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REVIEWS
"The Bishop's Wife"


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Character's Name: Dudley
Release Date:  November 13, 1947
Director: Henry Koster
Studio:  RKO Radio
Running Time: 106 minutes

Cast:  Cary Grant (Dudley), Loretta Young (Julia Brougham), David Niven (Henry Brougham), Monty Wooley (Professor Wutheridge), James Gleason (Sylvester), Gladys Cooper (Mrs. Hamilton), Elsa Lanchester (Maltilda), Sara Haden (Mildred Casaway), Karolyn Grimes (Debby Broughham), Tito Vuolo (Maggenti), Regis Toomey (Mr. Miller), Sara Edwards (Mrs. Duffy), Margaret McWade (Miss Trumbull), Isabell Jewell (Hysterical mother)


Plot:
- by ZoŽ Shaw
Dudley is an angel who comes to help a bishop, in answer to the Bishop's prayer for help in getting funds for his new cathedral. The bishop is beginning to lose faith and believes his marriage is failing. Dudley restores his faith, and brings happiness back to the marriage, but the new church remains unbuilt.

Review:
- by Donna Moore
Cary Grant is an angel - it's official! He plays Dudley who's "not one of the more important angels" and who comes in answer to the Bishop's prayer. Henry, the Bishop, needs to raise money to build a cathedral but "in dreaming of his cathedral, he's moved away from the people he loved" and is kowtowing to those who only wish to use their money to glorify themselves. In the process, he neglects his wife, Julia and his daughter, Debbie.

Cue Dudley, who charms the socks off the whole household including the dog. The Bishop, however, is jealous of Dudley because he sees his wife having fun with Dudley - something which Henry and Julia no longer have. Dudley makes everyone's lives just that bit better. The only problem is that Dudley enjoys himself more than he has done in centuries and falling in love with Julia was not part of the job description!

This is one of my very favourite films and I feel so sorry for everyone once Dudley has left because they no longer remember that he's been there, but nonetheless his transforming effect remains.

My favourite scenes - ice skating with Sylvester the taxi driver, Henry getting stuck in the chair. One of my favourite lines - when Dudley is looking through the Bishop's mail, Henry asks "Are you expecting a letter?" Dudley's response - "No, but if I do get one the stamp will be worth saving"!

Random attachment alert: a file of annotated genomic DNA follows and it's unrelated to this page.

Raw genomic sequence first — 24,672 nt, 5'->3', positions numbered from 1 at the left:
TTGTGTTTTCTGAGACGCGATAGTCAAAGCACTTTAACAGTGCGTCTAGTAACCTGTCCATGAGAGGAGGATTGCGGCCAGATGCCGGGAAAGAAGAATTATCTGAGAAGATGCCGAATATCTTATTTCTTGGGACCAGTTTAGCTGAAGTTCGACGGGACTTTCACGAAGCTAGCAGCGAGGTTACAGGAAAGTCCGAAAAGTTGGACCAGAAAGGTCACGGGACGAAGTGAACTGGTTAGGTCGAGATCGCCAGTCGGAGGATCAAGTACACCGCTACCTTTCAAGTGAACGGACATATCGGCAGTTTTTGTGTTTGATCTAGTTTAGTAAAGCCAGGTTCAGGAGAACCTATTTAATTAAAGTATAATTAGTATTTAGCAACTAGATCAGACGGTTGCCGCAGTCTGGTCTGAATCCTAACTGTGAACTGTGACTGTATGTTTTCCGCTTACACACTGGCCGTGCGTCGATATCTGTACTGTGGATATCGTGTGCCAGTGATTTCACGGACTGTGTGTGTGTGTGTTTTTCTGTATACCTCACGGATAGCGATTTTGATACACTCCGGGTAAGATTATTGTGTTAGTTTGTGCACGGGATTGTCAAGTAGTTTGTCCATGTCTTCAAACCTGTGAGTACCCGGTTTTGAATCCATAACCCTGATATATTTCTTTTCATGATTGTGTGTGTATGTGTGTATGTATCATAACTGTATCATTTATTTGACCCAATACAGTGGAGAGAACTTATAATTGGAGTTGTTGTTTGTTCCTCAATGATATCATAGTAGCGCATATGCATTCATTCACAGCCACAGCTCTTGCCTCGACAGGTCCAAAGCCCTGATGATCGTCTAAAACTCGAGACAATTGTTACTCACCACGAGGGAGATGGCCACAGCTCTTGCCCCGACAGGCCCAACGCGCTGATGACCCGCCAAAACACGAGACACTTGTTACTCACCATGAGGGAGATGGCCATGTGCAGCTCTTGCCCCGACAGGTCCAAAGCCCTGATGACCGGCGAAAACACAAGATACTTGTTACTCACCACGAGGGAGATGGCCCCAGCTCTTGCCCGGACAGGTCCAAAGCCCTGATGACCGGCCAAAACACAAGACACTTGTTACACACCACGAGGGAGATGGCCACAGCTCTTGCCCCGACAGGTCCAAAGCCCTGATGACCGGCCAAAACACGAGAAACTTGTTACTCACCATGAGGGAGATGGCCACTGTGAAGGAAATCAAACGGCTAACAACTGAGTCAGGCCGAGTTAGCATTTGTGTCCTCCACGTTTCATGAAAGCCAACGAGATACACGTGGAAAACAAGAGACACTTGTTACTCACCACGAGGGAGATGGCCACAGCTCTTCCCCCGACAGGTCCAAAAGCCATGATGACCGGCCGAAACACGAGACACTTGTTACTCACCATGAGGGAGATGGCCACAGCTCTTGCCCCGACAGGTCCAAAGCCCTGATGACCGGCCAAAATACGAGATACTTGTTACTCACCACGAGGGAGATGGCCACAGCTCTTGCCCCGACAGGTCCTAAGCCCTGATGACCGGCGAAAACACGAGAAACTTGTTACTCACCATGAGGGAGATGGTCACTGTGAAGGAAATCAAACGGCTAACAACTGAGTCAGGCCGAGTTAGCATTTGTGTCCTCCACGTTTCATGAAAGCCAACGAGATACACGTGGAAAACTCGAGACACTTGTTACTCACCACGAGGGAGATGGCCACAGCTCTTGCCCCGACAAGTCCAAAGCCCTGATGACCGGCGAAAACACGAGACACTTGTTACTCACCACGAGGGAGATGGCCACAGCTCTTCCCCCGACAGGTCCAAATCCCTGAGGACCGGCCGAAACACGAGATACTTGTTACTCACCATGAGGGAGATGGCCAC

A great film for Christmas (oh, and New Year, Easter, birthdays, Fourth of July, Thanksgiving, and every day with a "y" in it!!).

VARIETY Film Review - November 19, 1947
- by "Brog"
- submitted by Barry Martin
This is a picture calculated to make an audience leave the theatre with a good feeling. It has a warmth and charm that makes believable the fantasy and has been put together with complete understanding by all involved. Samuel Goldwyn's marshalling of cast, director, writers and physical values stamps it with a class touch, assuring "The Bishop's Wife" a strong draw in all situations and plenty of boxoffice take.  

While a fantasy, there are no fantastic heavenly manifestations. There's a humanness about the characters, even the angel, that beguiles full attention. Henry Koster's sympathetic direction deftly gets over the warm humor supplied by the Robert E. Sherwood-Leonardo Bercovici script, taken from Robert Nathan's novel of the same title.  

Cary Grant is the angel of the piece and has never appeared to greater advantage. Role, with the exception of a minor miracle or two, is potently pointed to indicate character could have been a flesh-and-blood person, a factor that embellishes sense of reality as the angel sets about answering the troubled prayers of Episcopalian bishop, David Niven. Script and Koster's direction develop a strong sense of anticipation as story unfolds, greatly adding to picture's charm.  

Plot, essentially, deals with Grant's assignment to make people act like human beings. In great need of his help is Niven, a young bishop who has lost the common touch and marital happiness because of his dream of erecting a massive cathedral. The wife, Loretta Young, seemingly draws much of the angel's attention to the bishop's discomfort but before it's all over, Grant has laid his heavenly touch on problems distressing the story's characters and has straightened them out.

Miss Young gives a moving performance as the wife whose life is touched by an angel without her knowledge of his heavenly origin Niven's cleric character is played straight but his anxieties and jealously loosen much of the warm humor gracing the plot. Featured and supporting players contribute strong performances to back sock work of principals. Monty Wooley, James Gleason, Gladys Cooper, Elsa Lanchester, Sara Haden, Karolyn Grimes, Tito Vuolo, Regis Toomey, Isabell Jewell are among those who impress.  

Gregg Toland's camera work and the music score by Hugo Friedhoffer, directed by Emil Newman, are ace credits among the many expert contributions. Mitchell Boy choir stands out with vocals on a religious piece. Score contains a harp solo, "Lost April," composed by Newman, and effect of Grant playing the string instrument has been cleverly inserted by special effects. Art direction by George Jenkins and Perry Ferguson, and the set decorations by Julia Heron lend authenticity to Victorian rectory and other settings. 

Review:
- by Kathy Fox